• foreign language assistants registered with the British Council
  • people with a severe mental disability
  • live-in carers who look after someone who isn’t their partner, spouse or child
  • diplomats

To work out if you should get a Council Tax discount:

  1. Count the number of adults who live in your home as their main home.
  2. Discount anyone in the list above.
  3. If you’re left with 1 person who counts as an adult, your Council Tax bill will be reduced by 25%.
  4. If you’re left with no-one who counts as an adult, your bill will be reduced by 50%.

If there’s no discount listed and you think you should get one, write to your council.

The council has 2 months to respond. If you disagree with the council’s decision or don’t hear back within this time, you can appeal to the Valuation Tribunal.

Mortgage approvals, residential property sales and first time buyer numbers increase

Is the UK property market making a comeback?

January figures from a variety of trusted and respected sources offer a major boost for the UK property market as mortgage approvals, first time buyer numbers and residential property sales all increased during January.

Data gathered from the Council of Mortgage Lenders (CML), British Bankers’ Association (BBA), National Association of Estate Agents (NAEA) and HM Revenue and Customs (HMRC) is viewed as a major boost to the UK property market.

UK property buyers have been taking advantage of the two-year stamp duty exemption due to end in March 2012, with the number of First-Time Buyers (FTB’s) registering with estate agents also being the highest since May 2011.

The British Bankers’ Association (BBA) say that, 38,092 applications were approved in January, 34% up on the same time last year, and the highest figure seen in two years.

The National Association of Estate Agents (NAEA) figures show that 23% of overall property sales in January were made to First-Time Buyers, a rise from 21% in December, marking the third consecutive monthly increase.

Mortgage lenders have claimed that one of the driving forces behind the increase in activity has been the imminent end of the two-year stamp duty holiday for first-time buyers.

The Council of Mortgage Lenders (CML) reported that the £10.5 Billion (GBP) loaned in the form of mortgages during January 2012 was the sixth month in a row that the year-on-year figure has risen, and overall mortgage lending in January was up 10% on a year ago.

Despite general consumer caution around borrowing, first-time buyers have flocked to get on the property ladder, showing stamp duty was a major deterrant.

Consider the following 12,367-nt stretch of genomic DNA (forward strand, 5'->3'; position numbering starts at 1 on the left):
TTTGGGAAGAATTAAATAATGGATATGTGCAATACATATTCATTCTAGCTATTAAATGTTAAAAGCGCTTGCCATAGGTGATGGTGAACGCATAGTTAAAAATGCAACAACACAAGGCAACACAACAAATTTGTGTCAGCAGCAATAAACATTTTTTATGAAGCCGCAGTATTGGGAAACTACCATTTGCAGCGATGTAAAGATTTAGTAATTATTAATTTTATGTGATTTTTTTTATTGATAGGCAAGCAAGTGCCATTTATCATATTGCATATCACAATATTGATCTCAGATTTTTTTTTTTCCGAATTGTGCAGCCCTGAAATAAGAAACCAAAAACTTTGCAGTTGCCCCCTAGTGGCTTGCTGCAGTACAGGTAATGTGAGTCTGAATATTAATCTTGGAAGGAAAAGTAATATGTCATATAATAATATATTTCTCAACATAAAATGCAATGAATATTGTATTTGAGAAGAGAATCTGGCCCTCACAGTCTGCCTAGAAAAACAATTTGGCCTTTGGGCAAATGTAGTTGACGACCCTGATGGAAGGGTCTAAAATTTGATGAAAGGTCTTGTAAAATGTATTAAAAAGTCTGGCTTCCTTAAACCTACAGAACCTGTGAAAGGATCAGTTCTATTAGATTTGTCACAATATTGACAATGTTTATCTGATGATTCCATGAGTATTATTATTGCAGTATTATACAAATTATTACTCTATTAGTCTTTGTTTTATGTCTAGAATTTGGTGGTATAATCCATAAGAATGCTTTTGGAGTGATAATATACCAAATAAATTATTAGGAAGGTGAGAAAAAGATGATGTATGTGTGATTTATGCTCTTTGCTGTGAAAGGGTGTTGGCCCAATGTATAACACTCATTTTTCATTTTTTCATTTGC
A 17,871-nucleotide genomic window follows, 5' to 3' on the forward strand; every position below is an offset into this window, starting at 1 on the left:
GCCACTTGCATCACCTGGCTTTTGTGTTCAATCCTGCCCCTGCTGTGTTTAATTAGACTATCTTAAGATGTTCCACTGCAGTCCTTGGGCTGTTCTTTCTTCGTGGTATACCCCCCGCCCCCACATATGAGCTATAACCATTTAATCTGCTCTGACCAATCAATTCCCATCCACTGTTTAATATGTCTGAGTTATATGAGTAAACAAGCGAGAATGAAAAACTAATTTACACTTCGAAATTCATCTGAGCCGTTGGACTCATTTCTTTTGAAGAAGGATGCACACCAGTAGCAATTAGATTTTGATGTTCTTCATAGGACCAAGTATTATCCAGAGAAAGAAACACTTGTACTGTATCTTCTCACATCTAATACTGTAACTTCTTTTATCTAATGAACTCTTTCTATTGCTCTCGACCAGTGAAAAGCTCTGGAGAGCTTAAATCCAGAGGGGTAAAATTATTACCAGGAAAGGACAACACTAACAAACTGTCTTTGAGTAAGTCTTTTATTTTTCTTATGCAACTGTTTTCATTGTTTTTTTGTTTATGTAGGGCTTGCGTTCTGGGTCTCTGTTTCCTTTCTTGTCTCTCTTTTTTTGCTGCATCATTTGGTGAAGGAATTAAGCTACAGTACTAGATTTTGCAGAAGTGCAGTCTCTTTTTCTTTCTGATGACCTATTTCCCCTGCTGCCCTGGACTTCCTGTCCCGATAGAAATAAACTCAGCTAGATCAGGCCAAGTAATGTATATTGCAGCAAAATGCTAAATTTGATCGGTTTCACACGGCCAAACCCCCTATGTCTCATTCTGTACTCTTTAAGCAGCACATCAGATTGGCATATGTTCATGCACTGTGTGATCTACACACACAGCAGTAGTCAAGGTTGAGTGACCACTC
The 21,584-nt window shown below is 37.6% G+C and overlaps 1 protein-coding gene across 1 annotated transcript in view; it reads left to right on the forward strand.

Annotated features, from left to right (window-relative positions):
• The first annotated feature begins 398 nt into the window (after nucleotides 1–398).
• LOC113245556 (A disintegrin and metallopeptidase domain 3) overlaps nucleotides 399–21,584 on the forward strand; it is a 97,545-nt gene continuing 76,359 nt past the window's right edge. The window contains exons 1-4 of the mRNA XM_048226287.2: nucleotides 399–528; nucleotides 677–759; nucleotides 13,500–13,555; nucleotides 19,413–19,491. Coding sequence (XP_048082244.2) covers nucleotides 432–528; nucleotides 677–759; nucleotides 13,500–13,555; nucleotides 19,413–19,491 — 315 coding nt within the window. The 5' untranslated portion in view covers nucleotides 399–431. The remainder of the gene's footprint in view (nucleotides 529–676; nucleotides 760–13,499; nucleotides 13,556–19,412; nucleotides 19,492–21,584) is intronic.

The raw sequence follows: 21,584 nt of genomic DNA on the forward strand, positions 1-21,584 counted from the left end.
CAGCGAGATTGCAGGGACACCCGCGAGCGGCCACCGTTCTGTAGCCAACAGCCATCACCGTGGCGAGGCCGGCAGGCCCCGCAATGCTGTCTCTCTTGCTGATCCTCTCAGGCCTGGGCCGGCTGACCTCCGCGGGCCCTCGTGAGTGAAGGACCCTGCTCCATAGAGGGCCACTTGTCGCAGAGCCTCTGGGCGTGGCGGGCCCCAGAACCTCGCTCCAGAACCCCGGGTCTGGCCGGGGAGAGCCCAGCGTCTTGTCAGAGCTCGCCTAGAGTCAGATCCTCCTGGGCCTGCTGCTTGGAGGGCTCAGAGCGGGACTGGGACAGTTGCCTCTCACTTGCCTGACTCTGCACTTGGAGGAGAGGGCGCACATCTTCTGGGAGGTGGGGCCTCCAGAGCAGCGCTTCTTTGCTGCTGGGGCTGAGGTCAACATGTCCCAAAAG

NAEA President, Wendy Evans-Scott, said: “The figures suggest that stamp duty is a key factor for those on tight budgets who are considering a property investment”.

Overall residential sales across the UK property market increased from 5% per branch in December to 6% in January.

The number of residential properties sold in the UK was 12,000 up on January 2011 and also at its highest level for four years.

HM Revenue and Customs (HMRC) figures showed that a total of 64,000 property transactions went through during January, up on the 52,000 deals in January 2011 and the best start to a year since 2008’s tally of 79,000.

David Dooks, BBA statistics director, said: “January saw the high street banks approve more mortgages for house purchase than of late, despite low household confidence, as some people try to complete transactions before the stamp duty holiday ends in March.”

All in all, this is great news for the UK property market and a warning sign to property investors that they are no longer the only people buying property.

The UK’s Council of Mortgage Lenders have warned that the UK property market could be plunged further into turmoil if the Government starts making first-time buyers pay stamp duty again.

At present, first-time buyers are exempt from paying tax on legal documents, such as the deeds to a house, if they pay less than £250,000 for the property.

However, this concession is due to expire next March, prompting concern from the Council of Mortgage Lenders (CML), who revealed that sales of homes that would have been exempted slumped when a similar concession ended in December 2009.

The body feels that a similar fall in house price purchase could occur if the Government does not extend the exemption, further adversely affecting already teetering confidence in the housing market.

CML Director General, Paul Smee, said: “The CML believes it would be a mistake to pull the plug on the concession – at least until the housing market returns to a firmer footing.”

Its stance is seemingly reinforced by the fact that 87% of revenue generated by stamp duty comes from homes which cost more than £250,000